Yes, the teenage me of the mid-90s really wanted to focus all his attention on learning about the DC Universe. Seemed like a good idea at the time, seemed I had nothing better to do. I am glad I did. The fondest memories of that age.
Let’s continue with writer Mark Waid and the Flash.
Looks like the Flash is already getting some new buzz with the TV show. I heard it’s good. I’ll binge-watch it later.
The Flash does in fact have one of the greatest rogues gallery in comics, right up there with Batman in Spider-Man, and they’re called the Rogues. Captain Boomerang, Captain Cold, the Trickster, Grodd. There were many Flashes in fact, and my incarnation will always be Wally West the former Kid Flash. I loved that he had no secret identity, that he grew up in the community of superheroes. I enjoyed the generational and family elements with all the different Flashes. There was time travel, speedster ninjas, all you could want. None of that lame dystopianism that other superhero comics faked in bad attempts to be relevant; Mark Waid always knew how to write with heart and respect to the genre. Waid made Flash a must-read comic, added the Zen-style “speed force” to it all, and also created Impluse.
Mr. Waid’s true opus was the 1996 miniseries Kingdom Come, brilliantly painted by Alex Ross of Marvels fame. While Marvels was about the past, Kingdom Come was about the future. With much commentary about bad 90s comics, the plot concerned an aging Superman coming out of retirement to save a bitter, cynical world from violent antiheroes.
Every page contained a thousand references. This kind of story must be studied to be fully appreciated. I also liked the less-acclaimed followup, The Kingdom, which further fleshed out the setting of tomorrow.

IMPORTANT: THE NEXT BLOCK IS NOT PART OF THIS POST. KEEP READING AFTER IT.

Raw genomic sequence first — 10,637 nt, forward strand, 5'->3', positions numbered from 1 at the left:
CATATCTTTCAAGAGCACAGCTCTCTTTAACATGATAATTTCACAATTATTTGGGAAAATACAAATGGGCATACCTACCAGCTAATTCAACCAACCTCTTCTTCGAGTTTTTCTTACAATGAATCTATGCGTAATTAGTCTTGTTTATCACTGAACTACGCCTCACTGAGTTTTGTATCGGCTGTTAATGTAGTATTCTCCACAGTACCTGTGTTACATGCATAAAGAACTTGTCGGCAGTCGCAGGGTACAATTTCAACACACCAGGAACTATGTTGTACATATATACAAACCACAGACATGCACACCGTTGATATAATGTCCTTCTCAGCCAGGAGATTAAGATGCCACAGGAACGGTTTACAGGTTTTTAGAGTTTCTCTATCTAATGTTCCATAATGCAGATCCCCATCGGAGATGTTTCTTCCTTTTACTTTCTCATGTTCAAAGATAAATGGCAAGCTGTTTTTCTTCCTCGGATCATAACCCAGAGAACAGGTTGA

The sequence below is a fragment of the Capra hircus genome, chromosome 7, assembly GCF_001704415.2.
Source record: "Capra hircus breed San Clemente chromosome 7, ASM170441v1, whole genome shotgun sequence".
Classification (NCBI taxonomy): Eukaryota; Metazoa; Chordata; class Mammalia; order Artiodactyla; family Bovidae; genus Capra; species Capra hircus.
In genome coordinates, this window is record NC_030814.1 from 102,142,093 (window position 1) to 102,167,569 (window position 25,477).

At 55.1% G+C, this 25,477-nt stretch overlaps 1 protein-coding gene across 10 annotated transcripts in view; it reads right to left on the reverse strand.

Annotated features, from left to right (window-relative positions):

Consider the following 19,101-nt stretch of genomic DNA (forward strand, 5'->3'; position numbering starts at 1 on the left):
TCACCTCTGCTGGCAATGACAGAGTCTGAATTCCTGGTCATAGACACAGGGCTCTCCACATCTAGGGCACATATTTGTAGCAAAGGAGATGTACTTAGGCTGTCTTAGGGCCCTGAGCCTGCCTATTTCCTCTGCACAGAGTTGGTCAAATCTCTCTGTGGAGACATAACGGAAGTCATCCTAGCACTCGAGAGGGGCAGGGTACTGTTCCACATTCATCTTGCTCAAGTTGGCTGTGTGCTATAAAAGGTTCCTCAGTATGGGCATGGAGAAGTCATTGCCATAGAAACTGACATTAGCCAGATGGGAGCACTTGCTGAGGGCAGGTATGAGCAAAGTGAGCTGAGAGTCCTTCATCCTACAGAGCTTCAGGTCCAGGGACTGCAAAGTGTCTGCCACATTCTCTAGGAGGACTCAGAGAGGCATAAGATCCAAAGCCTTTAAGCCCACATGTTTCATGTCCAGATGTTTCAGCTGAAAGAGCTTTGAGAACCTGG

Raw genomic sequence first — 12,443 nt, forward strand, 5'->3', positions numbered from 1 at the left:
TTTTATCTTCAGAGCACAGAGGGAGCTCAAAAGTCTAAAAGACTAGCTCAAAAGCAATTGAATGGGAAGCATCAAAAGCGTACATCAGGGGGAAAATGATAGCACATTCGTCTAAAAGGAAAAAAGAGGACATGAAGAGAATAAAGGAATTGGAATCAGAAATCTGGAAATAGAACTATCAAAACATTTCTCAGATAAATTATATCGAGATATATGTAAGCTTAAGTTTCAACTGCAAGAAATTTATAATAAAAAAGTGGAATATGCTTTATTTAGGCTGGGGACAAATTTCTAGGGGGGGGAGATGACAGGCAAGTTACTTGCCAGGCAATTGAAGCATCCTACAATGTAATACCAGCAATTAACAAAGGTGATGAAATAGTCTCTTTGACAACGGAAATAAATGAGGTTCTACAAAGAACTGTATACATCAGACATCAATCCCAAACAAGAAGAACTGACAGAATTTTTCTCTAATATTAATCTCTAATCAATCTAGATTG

Peter David was a fine writer, let me reiterate. While I first came across his writing in the X-Men spinoff X-Factor, and of course the Hulk, my favorite of his work was Aquaman (Also Supergirl, but about that later Superman post…)
Aquaman has always gotten an undeserved bad rap, damn you Superfriends cartoon! It was the 90s, they had to make him “badass” with the hook for hand and long hair. But I think it worked. I enjoyed the mythology of Atlantis, the politics of his being a king, and the revamped origin story in which he was raised by dolphins.
David also created Young Justice, after Justice League of America became popular, with Superboy, Robin, Impulse, and the new Wonder Girl all in their own team hi-jinks. It was a hilarious teen book, essential reading, even though Superboy and Robin had plenty going on in their own corners of their mentor’s DC Universe franchises (which I will definitely address later…)
Too bad the Young Justice cartoon didn’t work out.